Ultimate Software Finishes 2015 Strong
Image source: Ultimate Software.
Companies need help with their human resources needs, and Ultimate Software Group has made a profitable and growing business from using cloud-based technology to make HR management easier. Coming into Tuesday's fourth-quarter financial report, Ultimate Software had investors thinking that it would continue to post impressive growth, even though its stock price had pulled back over the past month. Results were extremely strong and suggested that fears about its future were unwarranted. Let's take a closer look at how Ultimate Software fared and what's ahead for the HR cloud company.
Ultimate Software sets new records
Ultimate Software's fourth-quarter results continued the strong momentum we've seen from the company all year. Total revenue rose 26% to $170.7 million, which was slightly higher than what most investors were expecting. After taking out stock-based compensation and intangible amortization, adjusted net income jumped 24% to $24.7 million, and that produced adjusted earnings of $0.68 per share, which topped the consensus forecast by a dime per share.
Recurring revenue remains a key priority for Ultimate Software, and the company succeeded in accelerating its growth in that category with 26% gains that matched the overall growth rate. Services revenue rose at a slightly faster rate of 28%, but its importance has continued to wane in light of the much higher margins that Ultimate Software can reap from its recurring business.
The same cost-management theme that we've seen in several past quarters again came up during the fourth quarter. Sales and marketing costs jumped 57%, and overhead costs also climbed by nearly half. Most of those gains were tied to stock-based compensation expenses, but that speaks to the extent to which Ultimate Software rewards its employees with equity incentives and the strong performance of the stock itself.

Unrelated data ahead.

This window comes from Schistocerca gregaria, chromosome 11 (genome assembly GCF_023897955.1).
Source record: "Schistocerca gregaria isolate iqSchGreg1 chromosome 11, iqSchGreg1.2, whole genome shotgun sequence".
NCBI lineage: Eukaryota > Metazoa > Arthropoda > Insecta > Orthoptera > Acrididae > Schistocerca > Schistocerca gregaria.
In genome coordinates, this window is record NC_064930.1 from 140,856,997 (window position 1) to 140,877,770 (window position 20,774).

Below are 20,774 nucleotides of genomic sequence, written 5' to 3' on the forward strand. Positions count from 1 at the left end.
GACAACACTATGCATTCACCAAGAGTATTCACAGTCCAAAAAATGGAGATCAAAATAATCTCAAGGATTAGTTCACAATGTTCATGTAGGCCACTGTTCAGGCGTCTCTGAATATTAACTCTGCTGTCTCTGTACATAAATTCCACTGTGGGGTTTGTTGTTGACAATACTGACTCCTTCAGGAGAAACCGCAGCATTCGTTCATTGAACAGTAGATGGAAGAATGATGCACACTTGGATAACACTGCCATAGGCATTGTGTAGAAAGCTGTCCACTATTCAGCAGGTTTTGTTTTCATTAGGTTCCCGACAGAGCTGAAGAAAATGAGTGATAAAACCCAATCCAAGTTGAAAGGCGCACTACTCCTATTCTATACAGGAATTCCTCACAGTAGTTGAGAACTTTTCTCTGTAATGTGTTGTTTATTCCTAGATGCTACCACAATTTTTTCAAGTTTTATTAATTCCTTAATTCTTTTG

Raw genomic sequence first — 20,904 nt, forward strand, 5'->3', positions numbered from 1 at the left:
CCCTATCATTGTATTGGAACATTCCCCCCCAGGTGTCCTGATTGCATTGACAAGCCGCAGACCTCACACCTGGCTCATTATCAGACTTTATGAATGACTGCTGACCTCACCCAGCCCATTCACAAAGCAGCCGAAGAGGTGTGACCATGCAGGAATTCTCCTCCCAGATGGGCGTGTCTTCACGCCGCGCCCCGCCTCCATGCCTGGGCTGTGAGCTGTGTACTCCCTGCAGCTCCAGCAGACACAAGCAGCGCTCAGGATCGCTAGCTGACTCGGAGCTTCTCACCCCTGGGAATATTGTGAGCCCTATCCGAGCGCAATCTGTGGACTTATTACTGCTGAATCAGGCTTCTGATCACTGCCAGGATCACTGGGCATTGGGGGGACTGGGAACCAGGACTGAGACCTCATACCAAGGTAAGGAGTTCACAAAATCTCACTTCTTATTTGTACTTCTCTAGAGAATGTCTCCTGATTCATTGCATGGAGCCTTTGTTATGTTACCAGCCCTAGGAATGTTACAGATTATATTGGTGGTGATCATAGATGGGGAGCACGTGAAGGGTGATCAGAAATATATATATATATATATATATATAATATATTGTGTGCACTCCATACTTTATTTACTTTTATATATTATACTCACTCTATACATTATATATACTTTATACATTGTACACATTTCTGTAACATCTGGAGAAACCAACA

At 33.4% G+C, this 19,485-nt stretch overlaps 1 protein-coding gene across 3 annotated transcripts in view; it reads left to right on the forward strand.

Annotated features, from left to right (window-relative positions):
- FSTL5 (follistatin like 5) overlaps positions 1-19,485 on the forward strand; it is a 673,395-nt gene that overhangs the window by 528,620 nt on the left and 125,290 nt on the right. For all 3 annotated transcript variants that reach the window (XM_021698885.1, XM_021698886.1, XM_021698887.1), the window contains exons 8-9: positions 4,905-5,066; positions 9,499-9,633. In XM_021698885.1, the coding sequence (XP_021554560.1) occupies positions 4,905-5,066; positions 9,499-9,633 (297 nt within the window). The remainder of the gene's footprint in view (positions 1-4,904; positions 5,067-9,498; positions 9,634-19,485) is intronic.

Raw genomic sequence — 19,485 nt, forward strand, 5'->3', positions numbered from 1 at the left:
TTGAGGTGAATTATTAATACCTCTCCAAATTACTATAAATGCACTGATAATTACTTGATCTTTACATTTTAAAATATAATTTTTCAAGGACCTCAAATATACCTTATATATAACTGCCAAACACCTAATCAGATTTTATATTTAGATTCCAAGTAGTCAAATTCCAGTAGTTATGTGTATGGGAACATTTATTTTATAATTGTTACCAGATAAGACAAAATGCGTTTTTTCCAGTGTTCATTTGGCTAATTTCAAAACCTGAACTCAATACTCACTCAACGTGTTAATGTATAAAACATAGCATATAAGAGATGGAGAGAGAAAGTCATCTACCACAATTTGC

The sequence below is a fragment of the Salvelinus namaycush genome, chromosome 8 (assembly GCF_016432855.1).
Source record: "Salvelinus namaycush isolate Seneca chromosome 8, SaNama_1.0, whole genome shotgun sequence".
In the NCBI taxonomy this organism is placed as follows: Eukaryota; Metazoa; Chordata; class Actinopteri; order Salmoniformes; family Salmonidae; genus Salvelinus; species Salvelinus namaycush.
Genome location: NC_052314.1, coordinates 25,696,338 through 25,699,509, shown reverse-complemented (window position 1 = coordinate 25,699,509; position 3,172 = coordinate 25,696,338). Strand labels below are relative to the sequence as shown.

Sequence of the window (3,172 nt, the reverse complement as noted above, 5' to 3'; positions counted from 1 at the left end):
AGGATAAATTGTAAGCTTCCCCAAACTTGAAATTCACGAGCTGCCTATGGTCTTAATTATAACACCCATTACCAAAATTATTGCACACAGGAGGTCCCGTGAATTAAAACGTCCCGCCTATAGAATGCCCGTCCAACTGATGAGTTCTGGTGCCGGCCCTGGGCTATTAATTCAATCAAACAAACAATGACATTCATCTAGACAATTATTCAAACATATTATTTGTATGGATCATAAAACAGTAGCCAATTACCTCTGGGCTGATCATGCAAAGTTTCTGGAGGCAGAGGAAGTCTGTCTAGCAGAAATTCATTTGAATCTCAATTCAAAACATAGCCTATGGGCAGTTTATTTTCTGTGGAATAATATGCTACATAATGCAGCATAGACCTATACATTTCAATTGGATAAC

CEO Scott Scherr celebrated a strong 2015 for the company. "2015 was another milestone year for Ultimate," Scherr said. "The continuing demand we see in our Enterprise, Mid-Market, and Strategic markets as well as our strong culture, long-tenured leadership, and highly talented workforce all position us well to achieve our 2016 objectives."
How Ultimate Software expects to move forward
One key element that has helped foster Ultimate Software's success in 2015 has been the alliance it made with NetSuite early in the year. The partnership with the provider of cloud-based financial, enterprise-resource planning, and omnichannel commerce software gave Ultimate the opportunity to integrate its UltiPro human capital management program into NetSuite's software suite. The result was the opportunity for NetSuite and Ultimate to offer clients a full-service cloud solution to handle a huge swath of their internal management needs. That opened up cross-selling opportunities that helped both businesses.
Ultimate's updated guidance reflected the enthusiasm the company has going forward. For the first quarter, Ultimate sees total sales of $180 million, with about five-sixths of that amount coming from recurring revenue. For the full 2016 year, the company boosted its growth projections by 2 percentage points to 25% for total revenue and by a single percentage point to 26% for recurring revenue. Continued favorable guidance on the operating margin front also shows that Ultimate is working to bring in profitable business.
In the long run, Ultimate Software's success depends on the demand for services related to human resources, and for many companies, that has tended to oscillate upward and downward with the health of the overall economy. If something happens to end recent improvements in employment figures, then Ultimate's gains could be at risk, but for now, the HR cloud company looks poised for further growth.
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Dan Caplinger has no position in any stocks mentioned. The Motley Fool recommends NetSuite and Ultimate Software Group. Try any of our Foolish newsletter services free for 30 days . We Fools may not all hold the same opinions, but we all believe that considering a diverse range of insights makes us better investors. The Motley Fool has a disclosure policy .
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